I have no memories of Mrs. Cooper’s Boarding House that are worthy of sharing with my viewers, but I remember a cute story told to me by a lady in a different town and in a different but similar setting. My mother was an LVN, a licensed vocational nurse and for a year or so she tended a bedridden wheelchair-bound elderly widow in Durant, Mississippi. a small town northeast of Jackson. Her compensation for that task was the income generated by a large house owned by the invalid, a house that had been converted into several apartments. Our family had a furnished apartment at no cost with all utilities paid, and my mother managed the facility, renting and collecting the rents and maintaining the house—anything left over was her salary. Her patient also lived there and my mother furnished around-the-clock nursing care for her. Incidentally, this was during a period of a forced separation from our stepfather, one created by him as were all the other times we were thrown out to continue our lives in whatever way we could.

Click here for that story—it features a violent incident, a threat, a shotgun and two children hiding in the woods—shades of Hansel and Gretel!

That’s about it—I posted this item for no other reason than to discuss the oddity of an address ending in a fraction. I haven’t seen it anywhere else, but of course I have never really tried to find another fractioned address.

Oh, I’ve decided to save the story told by the invalid lady in the apartment house my mother managed, but stay tuned—it’ll show up in a future posting, and it’s really funny! Sadly though, it’s a clean joke—not even the suggestion of a bad word or thought in it, not one double entendre in it, single, double or otherwise—bummer!

Speaking of a double entendre, the image on the right is an 1814 engraving of one such. The balloons above their heads read as follows:

He:My sweet honey, I hope you are to be let with the lodgings!

She: No, sir, I am to be let alone!

The term let, of course, means rent. It refers to lodgings for let, or rooms for rent. The gentleman is hoping that the girl comes with the lodging. I mean, like, hey, those folks in the Victorian era were really raunchy, huh! Just consider the dissolution, dissipation and disintegration of acceptable social mores during that time, the sexual overtones in that conversation, all reflecting a time in history of debauched living, and look—they’re even touching! Ostensibly in an attempt to chuck her under the chin, a move that she is warding off, his hand is perilously near her breast—horrors! It’s sad to think that young children were exposed to such filth during the Victorian period. You’ll never find anything like that in one of my postings—except for this time, of course.


 
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Posted by on June 16, 2010 in Uncategorized

 

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11th Street South and a rabbit . . .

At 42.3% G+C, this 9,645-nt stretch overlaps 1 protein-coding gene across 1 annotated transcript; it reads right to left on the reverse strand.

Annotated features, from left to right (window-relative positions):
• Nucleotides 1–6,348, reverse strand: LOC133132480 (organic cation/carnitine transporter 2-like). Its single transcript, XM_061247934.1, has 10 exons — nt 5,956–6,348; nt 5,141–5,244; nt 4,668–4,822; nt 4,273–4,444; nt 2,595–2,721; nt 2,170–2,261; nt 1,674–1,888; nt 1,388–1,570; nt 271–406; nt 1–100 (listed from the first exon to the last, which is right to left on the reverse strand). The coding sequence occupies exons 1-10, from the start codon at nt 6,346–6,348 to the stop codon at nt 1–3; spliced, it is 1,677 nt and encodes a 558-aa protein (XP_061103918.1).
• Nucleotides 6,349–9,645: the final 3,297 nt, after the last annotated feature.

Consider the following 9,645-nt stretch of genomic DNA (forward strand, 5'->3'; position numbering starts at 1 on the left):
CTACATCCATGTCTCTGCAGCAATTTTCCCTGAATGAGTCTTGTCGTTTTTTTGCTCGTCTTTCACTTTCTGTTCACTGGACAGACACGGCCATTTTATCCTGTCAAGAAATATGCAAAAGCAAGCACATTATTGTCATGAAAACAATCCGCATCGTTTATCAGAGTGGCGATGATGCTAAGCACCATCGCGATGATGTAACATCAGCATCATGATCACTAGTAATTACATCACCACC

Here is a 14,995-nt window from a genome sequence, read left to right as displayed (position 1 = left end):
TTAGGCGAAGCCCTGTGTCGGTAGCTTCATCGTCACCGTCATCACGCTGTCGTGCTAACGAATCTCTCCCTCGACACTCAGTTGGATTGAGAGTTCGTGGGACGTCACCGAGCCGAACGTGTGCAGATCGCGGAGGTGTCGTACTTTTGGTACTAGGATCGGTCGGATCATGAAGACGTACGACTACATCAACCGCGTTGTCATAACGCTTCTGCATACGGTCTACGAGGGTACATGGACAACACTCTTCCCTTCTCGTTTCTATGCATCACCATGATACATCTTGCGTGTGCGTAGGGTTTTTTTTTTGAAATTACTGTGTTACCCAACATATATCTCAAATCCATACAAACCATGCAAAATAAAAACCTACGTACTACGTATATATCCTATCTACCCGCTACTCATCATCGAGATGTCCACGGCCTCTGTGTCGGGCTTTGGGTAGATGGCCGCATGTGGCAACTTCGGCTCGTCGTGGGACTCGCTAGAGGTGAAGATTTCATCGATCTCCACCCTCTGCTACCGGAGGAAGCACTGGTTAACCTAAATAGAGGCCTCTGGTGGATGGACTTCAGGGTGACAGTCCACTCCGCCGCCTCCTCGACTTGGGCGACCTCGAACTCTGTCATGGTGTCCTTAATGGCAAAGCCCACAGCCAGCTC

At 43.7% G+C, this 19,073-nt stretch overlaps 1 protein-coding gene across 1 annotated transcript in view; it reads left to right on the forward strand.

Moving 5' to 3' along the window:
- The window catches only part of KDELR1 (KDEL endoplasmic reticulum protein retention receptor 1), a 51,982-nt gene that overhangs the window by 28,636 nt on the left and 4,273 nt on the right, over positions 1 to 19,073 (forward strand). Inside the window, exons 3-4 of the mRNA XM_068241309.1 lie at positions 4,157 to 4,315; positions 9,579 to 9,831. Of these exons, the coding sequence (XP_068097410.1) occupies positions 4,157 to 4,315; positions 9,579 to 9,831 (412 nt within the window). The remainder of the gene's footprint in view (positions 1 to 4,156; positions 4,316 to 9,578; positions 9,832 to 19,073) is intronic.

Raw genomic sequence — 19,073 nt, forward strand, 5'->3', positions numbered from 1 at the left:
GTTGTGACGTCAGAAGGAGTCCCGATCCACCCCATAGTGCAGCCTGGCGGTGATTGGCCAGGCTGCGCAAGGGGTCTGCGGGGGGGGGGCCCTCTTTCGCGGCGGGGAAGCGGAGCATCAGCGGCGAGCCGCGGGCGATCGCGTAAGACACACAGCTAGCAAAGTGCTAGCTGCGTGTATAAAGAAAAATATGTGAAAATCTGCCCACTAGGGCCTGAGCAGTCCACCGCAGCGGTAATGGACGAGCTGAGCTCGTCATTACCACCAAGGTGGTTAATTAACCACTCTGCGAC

When I left Plato’s realm of spirits—mind you, I was and I remain one of Plato’s ideal philosophical souls—and entered this world, I became part of a family that included my mother, one brother and five sisters, three living and two dead, and no father—well, of course I had a father, but my parents were divorced a few months after I was born, a situation that, technically at least, makes me a little b – – – – – d. That technicality doesn’t bother me, even though it has been verbally confirmed many times by many people over the course of my life. Those verbal confirmations have decreased significantly since I retired from the workforce and relinquished my responsibilities and duties as a manager and supervisor of federal employees.

The Great Depression was in full swing when I left the world of souls and appeared on this planet. My brother  Larry was away from home, gainfully occupied in building roads in Utah and other western states, roads that in his words started nowhere and ended nowhere. Early in the 1930s he joined the CCC—Civilian Conservation Corps—one of the alphabet organizations created by President Franklin Delano Roosevelt’s New Deal, and helped build highways and tunnels in the western part of the United States, systems that would attract many millions of people in the future to our national parks. Following his stint with the CCC, he joined the U.S. Navy at the start of World War II and remained overseas through most of that conflict and never returned to the family except for short visits.

I have only retained two events over the first six years of my life that included my brother. The first memory is one of us fishing in a creek that meandered along near the house my family lived in at the time, a rental house owned by a local doctor named Box, the doctor that delivered me. Located on the outskirts of Vernon, Alabama, it was referred to as the old Box place—my family moved there from my place of birth, the old home place located some five miles south of town—I was little more than a toddler at the time. If you like, you can click here to read about the monumental event of my birth, Unto you this day a child was born. It’s a well-told tale with tons of family history and well worth your time—trust me!

The other memory involves a washtub in the front yard, filled with ice and cans of beer, and my family enjoying and celebrating my brother’s visit and celebrating. It also involves a partially filled beer can left on a table within reach of a small night-shirted boy, and a set of high steps leading up to the front door of our house. The steps were necessary because the house was built on brick piers in an area prone to flooding. I have a vivid memory of standing on the top step in full view of the family gathered around the tub of beer in the front yard and tossing the contents of my stomach—whatever food I had ingested along with the warm beer I had consumed—all over the steps.

Bummer!

I lived at the old Box place with my mother and three sisters. My mother and the two older sisters worked at a garment factory in Columbus, Mississippi, a city thirty miles west of Vernon, just across the Alabama-Mississippi state line. The women walked a short distance to and from town Monday through Friday and traveled to and from their work site on a county school bus set aside for that purpose. They necessarily left at an early hour and arrived home at a late hour every evening.